to those for K-12. The Committee noted that this would be an
immense undertaking but suggested working with EHR to leverage
their K-12 funds and programs.
- Concerns regarding the lack of RAMHSS awards being made and
possible underlying problems.
- The effort and difficulties involved in reaching out to minority
high school students, suggesting possible resources – leveraging
existing relationships (e.g. using the Louis Stokes AMP program
as a conduit) or tapping into Women in Science and Engineering
or Native American organizations, in particular the American Indian
Science & Engineering Society (AISES), the Society for Advancement
of Chicanos and Native Americans in Science (SACNAS), the National
Indian Education Association (NIEA), or the National Action Council
for Minorities in Engineering (NACME).
- How BIO should continue to address barriers that keep students
from going on in science and engineering – stipend levels,
length of time to PhD degree, lack of jobs after PhD – and
to investigate how the current portfolio impacts teachers.
- The idea of combining RET sites with RAMHSS so that teachers
and students would have a research experience together, possibly
facilitating increased participation from both groups.
FRIDAY, APRIL 25th
LONG RANGE PLANNING – 21st Century Biology – Next
Transforming Universities and Colleges, Drs. James Collins and
Dr. Collins summarized a meeting held to discuss The Academy of
the 21st Century: Institutionalizing Interdisciplinary Research & Education,
including points on timeliness of the effort, possible barriers
and costs, suggested innovations for universities, and differences
in marginal or large-scale change at institutions (“Fitness
Landscapes”). Dr. Vanderhoef reviewed the report (and subsequent
meeting on), Preparing for the Revolution: Information Technology
and the Future of the Research University, which aimed to address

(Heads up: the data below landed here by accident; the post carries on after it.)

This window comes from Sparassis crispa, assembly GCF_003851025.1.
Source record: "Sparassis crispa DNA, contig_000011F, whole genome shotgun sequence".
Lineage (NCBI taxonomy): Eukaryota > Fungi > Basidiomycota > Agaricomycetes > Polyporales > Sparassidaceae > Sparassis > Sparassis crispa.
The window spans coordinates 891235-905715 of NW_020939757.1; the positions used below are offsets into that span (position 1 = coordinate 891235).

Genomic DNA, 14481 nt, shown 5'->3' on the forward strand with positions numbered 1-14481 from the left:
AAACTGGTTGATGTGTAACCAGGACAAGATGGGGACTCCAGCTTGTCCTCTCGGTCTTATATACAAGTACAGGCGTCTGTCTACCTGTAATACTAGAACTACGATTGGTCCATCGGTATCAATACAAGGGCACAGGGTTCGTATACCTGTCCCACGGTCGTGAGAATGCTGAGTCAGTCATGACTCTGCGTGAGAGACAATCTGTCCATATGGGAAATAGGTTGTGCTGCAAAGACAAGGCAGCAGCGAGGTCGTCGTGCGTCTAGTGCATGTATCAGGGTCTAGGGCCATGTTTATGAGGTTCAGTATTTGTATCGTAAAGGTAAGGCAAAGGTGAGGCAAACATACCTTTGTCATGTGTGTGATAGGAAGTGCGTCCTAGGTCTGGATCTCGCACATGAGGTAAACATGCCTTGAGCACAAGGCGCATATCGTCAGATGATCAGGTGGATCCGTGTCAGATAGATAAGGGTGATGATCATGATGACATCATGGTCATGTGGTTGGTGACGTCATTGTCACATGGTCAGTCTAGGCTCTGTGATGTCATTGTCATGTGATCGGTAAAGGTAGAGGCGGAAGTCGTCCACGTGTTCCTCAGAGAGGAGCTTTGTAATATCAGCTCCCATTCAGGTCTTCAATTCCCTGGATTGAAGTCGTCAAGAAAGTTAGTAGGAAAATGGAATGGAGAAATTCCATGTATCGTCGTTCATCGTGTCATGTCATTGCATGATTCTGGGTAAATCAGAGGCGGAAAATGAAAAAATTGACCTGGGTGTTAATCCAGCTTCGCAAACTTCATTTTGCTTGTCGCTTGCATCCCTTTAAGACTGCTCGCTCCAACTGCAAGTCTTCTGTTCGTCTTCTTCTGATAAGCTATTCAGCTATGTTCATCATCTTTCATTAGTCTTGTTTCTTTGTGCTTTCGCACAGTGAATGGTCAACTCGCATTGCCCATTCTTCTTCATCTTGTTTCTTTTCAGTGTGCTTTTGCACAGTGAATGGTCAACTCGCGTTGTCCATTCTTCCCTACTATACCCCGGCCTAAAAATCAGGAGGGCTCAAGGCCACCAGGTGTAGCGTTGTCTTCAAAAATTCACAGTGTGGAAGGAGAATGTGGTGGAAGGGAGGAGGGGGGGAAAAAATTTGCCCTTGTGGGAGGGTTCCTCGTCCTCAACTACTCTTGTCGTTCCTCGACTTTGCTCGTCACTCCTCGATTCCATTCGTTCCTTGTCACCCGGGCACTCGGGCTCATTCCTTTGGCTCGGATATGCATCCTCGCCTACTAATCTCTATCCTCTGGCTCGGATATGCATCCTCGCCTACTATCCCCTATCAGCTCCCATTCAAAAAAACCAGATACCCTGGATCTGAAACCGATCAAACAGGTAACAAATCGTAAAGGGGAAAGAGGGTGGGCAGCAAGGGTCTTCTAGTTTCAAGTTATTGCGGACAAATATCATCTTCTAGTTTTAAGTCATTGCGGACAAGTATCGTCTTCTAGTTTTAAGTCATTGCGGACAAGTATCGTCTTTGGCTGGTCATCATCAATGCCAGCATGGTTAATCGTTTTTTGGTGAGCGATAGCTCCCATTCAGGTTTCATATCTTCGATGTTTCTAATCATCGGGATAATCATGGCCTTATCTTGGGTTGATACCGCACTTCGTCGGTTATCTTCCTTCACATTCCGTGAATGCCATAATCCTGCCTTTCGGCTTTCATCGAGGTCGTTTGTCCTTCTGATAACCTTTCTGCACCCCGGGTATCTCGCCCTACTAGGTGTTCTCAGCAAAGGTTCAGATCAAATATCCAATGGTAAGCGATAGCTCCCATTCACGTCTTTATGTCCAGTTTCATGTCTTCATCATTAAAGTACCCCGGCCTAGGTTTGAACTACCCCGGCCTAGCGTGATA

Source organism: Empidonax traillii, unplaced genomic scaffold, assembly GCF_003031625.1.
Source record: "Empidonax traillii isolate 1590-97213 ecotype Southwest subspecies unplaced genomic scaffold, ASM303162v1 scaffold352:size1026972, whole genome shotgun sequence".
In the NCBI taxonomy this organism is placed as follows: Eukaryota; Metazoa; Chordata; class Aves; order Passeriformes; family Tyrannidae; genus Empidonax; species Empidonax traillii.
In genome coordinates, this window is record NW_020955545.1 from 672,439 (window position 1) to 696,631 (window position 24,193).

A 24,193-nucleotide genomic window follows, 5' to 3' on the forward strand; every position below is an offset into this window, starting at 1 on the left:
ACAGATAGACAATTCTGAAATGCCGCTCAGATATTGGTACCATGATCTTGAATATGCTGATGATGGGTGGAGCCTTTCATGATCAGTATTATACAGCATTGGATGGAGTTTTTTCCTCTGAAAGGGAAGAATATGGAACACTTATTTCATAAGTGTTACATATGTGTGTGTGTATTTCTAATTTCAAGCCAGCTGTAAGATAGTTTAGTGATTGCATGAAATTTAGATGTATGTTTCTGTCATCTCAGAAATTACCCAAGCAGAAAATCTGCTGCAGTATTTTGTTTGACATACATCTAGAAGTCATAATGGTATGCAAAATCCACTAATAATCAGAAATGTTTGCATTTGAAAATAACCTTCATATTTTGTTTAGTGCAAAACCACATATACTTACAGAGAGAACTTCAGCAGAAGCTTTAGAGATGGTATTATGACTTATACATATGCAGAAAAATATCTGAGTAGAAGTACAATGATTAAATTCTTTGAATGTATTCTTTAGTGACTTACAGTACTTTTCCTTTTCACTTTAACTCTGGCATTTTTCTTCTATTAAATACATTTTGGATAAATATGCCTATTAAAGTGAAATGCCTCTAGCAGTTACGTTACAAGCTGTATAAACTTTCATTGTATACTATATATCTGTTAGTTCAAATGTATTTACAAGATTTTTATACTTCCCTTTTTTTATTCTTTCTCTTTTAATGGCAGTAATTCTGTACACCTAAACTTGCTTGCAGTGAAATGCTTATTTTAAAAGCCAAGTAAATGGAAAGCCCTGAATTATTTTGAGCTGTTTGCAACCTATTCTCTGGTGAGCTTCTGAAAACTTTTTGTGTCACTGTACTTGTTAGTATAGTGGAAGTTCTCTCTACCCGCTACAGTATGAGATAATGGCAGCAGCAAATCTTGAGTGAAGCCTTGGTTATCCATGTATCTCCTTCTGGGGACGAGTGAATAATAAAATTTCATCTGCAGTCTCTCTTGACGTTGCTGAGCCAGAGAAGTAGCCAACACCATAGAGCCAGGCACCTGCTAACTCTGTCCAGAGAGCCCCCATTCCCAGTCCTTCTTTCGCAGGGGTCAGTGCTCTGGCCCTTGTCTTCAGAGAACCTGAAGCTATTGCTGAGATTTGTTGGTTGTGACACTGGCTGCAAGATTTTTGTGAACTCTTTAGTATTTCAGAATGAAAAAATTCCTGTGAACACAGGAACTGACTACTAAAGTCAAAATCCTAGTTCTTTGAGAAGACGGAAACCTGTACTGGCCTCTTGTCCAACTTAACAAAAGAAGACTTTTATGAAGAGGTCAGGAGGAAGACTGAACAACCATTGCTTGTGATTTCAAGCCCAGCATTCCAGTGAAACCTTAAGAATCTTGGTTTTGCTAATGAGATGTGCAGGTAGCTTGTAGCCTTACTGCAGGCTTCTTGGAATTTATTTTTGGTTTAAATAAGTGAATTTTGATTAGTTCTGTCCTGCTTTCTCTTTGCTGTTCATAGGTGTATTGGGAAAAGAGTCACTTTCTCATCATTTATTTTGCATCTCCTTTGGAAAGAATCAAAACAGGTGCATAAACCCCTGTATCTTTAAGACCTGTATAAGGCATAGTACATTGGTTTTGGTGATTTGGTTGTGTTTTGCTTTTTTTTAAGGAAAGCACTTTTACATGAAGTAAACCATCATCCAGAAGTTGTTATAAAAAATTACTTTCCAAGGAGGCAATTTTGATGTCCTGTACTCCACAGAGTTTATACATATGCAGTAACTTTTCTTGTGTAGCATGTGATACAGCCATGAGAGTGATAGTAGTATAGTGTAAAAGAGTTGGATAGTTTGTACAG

broadly defined problems facing senior level administrators, including
changes needed in individual evaluations, IT concerns on campuses,
and the influence of widely-accessible large data collections (NEON
was noted as an example). He also noted the six conclusions of
the report: (1) the extraordinary pace of the technology evolution
will continue; (2) the uncertainty of the impact on universities;
(3) digital technology will change how universities are organized,
financed, and governed, (4) inaction and procrastination on part
of universities is dangerous, (5) it is very difficult to predict
the changes information technology will bring, and (6) it is very
important to have a larger contingency in the universities overseeing
The BIOAC discussed:
- How to possibly expand IGERTs by capitalizing on the idea of
students bringing faculty together and defining new interdisciplinary “disciplines” (i.e.
- The difficulties of maintaining Centers over long periods of
- How funding agencies might drive this process, noting that
universities would have to be flexible. However, several members
were skeptical of total reliance on federal agencies and advised
not to forget about industry funding, despite any strings attached.
- The recommendation to push the Tenure and Promotion process
to a higher level and possibly “turn it upside down” with
maximum flexibility early on in careers and later tenure based
Transforming the Core – Preparing for
Dr. Roskoski reviewed the BIO themes for FY 2003, 2004, and 2005
budgets, noting that the FY 2005 Budget theme is Transforming
the Core: Research, Education, and Infrastructure Across Scales.
Dr. Judy Verbeke, Acting Division Director of IBN, discussed
how BIO themes map onto Budget Priority Areas and the need for
synergy between the core and priority areas. Dr. Quentin Wheeler,
Division Director of DEB, reviewed two current, obvious signs
of 21st Century Biology and this transformation of the core – the
large-scale international collaborations, Assembling the Tree
of Life and Planetary Biodiversity Inventories. Dr. Maryanna
Henkart, Division Director of MCB, reviewed the challenges of
the complexity of microbial biology, noting interagency efforts
and the practical applications of “Metagenomics” for
studying microbial impacts on the environment. She also gave
an overview of experimental projects in MCB aiming to address
the comprehensive review process. Dr. Machi Dilworth, Division